"The only joy in the world is to begin...." Cesare Pavese

"The only joy in the world is to begin...." Cesare Pavese

Friday, November 1, 2019

The Jaw is open. May it close on meat: STROKES: essays and reviews 1966-1986 by John Clute

STROKES: essays and reviews 1966-1986 by John Clute

....the art of writing criticism is the art of Maigret: it is an art of reconstitution, but also of closure; for in the critic, as for Maigret, there is a rage for order. Both the rage for chaos and the rage for order, though one may be higher than the other and more profound, are impulses of the creative spirit; and it is in this sense that I feel, when I am acting as a critic, that I am acting as a kind of creator. Accusations that the critic is inherently parasitical have always seemed fatuously self-serving to me, and it is with the countervailing sense that the critical act is a form of shaping....

....a deep appeal of the Golden Age, as of space opera, lies in the Lure of Homology: in the identity of self and world.

....the novel of mimesis died in 1914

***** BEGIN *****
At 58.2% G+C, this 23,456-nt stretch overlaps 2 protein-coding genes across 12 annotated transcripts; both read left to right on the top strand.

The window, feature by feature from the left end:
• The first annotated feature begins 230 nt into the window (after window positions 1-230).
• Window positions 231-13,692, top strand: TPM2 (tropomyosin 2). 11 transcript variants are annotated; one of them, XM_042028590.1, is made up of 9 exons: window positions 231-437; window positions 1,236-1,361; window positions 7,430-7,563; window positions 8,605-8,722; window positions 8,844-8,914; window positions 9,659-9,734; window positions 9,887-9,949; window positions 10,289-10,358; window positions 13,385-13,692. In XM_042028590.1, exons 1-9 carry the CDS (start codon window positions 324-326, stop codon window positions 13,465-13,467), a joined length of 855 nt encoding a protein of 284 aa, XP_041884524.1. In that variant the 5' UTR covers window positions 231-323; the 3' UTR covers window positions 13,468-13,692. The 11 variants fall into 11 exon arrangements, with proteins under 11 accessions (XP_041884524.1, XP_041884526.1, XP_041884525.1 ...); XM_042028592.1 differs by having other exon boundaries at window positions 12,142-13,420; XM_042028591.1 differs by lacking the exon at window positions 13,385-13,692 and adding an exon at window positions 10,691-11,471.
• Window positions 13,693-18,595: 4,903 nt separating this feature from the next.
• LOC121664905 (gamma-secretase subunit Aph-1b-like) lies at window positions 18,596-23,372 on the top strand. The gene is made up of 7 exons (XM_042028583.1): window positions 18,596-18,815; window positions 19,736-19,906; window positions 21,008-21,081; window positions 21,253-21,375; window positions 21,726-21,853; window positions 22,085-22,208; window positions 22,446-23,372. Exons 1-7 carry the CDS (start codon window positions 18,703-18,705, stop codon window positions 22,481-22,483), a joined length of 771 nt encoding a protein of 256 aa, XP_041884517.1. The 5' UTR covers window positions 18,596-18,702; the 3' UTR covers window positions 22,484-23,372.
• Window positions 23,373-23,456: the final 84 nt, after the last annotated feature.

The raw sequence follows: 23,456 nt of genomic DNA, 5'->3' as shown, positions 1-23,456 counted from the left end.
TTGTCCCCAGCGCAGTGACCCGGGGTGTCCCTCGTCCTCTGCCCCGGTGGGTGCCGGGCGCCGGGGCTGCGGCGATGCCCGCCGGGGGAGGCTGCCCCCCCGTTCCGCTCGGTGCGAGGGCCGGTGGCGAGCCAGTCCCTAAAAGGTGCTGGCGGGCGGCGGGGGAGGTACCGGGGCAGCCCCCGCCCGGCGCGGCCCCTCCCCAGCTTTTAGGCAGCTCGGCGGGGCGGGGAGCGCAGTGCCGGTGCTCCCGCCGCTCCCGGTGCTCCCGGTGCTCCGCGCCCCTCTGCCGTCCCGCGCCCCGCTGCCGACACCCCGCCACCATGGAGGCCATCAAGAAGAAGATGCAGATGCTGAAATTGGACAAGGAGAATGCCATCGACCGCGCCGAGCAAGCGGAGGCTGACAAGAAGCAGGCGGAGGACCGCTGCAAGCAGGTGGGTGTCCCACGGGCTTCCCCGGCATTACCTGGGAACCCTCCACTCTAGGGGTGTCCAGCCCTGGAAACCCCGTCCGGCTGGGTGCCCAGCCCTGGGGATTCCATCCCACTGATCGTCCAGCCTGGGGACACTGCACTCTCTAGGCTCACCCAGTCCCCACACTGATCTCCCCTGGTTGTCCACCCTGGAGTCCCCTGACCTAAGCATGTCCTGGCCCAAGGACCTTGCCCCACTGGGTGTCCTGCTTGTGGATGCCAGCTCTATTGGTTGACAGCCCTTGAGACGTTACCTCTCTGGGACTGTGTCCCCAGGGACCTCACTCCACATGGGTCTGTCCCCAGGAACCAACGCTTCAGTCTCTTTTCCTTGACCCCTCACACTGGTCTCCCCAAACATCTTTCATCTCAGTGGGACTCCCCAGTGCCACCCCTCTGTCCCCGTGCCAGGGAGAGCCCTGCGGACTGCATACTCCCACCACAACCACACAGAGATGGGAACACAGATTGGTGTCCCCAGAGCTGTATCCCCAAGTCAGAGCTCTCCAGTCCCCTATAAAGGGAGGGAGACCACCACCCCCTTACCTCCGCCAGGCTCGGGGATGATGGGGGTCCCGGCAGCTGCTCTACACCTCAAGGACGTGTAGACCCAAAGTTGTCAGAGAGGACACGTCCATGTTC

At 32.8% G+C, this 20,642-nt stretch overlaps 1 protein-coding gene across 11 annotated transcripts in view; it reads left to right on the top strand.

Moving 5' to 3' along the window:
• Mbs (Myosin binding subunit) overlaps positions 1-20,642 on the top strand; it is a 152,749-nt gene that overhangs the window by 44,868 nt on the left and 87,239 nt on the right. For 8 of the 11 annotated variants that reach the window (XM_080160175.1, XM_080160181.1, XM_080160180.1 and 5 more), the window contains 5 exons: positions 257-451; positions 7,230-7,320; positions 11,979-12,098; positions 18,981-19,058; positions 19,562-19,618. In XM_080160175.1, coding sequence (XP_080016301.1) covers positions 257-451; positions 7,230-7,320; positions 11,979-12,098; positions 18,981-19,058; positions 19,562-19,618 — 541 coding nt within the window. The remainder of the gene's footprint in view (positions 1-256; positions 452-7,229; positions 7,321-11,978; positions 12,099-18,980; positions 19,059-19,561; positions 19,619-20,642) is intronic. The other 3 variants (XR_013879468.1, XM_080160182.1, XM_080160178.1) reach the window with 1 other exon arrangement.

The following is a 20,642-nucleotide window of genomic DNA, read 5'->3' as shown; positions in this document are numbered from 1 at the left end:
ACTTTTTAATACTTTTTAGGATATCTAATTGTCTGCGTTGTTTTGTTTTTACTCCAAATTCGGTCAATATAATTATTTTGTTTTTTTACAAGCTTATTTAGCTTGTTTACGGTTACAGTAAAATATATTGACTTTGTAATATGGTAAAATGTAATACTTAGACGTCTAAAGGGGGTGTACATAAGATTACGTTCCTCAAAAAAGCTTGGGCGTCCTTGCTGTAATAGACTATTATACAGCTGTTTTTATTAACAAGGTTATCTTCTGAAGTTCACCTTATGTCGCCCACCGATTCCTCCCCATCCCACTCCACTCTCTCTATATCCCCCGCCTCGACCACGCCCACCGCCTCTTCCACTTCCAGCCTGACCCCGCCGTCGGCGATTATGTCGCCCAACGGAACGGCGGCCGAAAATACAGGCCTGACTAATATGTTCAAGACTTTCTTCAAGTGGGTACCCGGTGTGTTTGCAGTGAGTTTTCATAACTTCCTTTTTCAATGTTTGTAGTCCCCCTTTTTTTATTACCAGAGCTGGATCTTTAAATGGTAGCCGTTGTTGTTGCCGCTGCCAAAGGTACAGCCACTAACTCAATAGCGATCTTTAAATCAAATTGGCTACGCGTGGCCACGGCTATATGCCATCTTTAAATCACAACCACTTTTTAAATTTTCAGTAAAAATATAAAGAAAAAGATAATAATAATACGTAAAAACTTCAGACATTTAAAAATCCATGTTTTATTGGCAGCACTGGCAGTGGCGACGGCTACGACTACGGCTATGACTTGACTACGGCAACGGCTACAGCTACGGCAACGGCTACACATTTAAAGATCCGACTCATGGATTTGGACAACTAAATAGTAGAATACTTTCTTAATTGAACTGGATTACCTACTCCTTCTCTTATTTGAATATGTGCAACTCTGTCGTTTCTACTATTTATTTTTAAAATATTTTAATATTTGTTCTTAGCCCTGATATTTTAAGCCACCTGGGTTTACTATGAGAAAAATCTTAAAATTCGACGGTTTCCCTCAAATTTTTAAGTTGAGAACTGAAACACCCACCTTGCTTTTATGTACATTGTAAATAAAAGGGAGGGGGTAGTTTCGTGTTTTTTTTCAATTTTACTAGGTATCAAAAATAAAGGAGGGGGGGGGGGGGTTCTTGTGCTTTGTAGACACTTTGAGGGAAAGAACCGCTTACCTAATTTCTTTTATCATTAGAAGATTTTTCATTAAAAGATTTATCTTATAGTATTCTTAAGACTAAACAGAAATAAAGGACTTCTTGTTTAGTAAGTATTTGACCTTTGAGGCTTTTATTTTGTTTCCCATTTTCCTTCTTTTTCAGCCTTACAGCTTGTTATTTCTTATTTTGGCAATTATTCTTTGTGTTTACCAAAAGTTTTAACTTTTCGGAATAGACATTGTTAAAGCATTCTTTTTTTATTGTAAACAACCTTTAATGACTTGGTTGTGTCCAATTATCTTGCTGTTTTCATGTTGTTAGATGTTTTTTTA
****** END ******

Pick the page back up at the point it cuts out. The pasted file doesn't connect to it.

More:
....most significant non-generic fiction today deals in some way with that mutual opacity (or alienation) between self and world which killed off verisimilitude as a goal for adults, the only place mimesis still can be found au naturel being bestseller or roman-a-clef porn, where it lies bareassed.

....most generic fiction, whether written or filmed, seems to have taken over a job handled by the novel for 150 years: the acting out of the dream of mimesis that self and world are mutually comprehensible: the creation of a world whose fundament is visible, mainly through the actions of the kinetic hero (me) who wraps things up.

....our nostalgic intuition that the universe, now transparent through the sesame of the unravelled plot, is precisely the very same thing as that discovered self of his. This is the Lure of Homology.

....Enlightenment belief that energy is available.

4//FSF3//Haiblum/Boyd/Eklund and Anderson/Ellison
....At the very minimum, science fiction books should wear a style that resembles newspaper copy in its transparency to content; ideally, science fiction, like other forms of literature, should work towards a consciousness of the ultimate unity of form and content, a consciousness we on our side, as readers, do our best to tune out when we're trying to surrender ourselves to baroque, highly machined stories....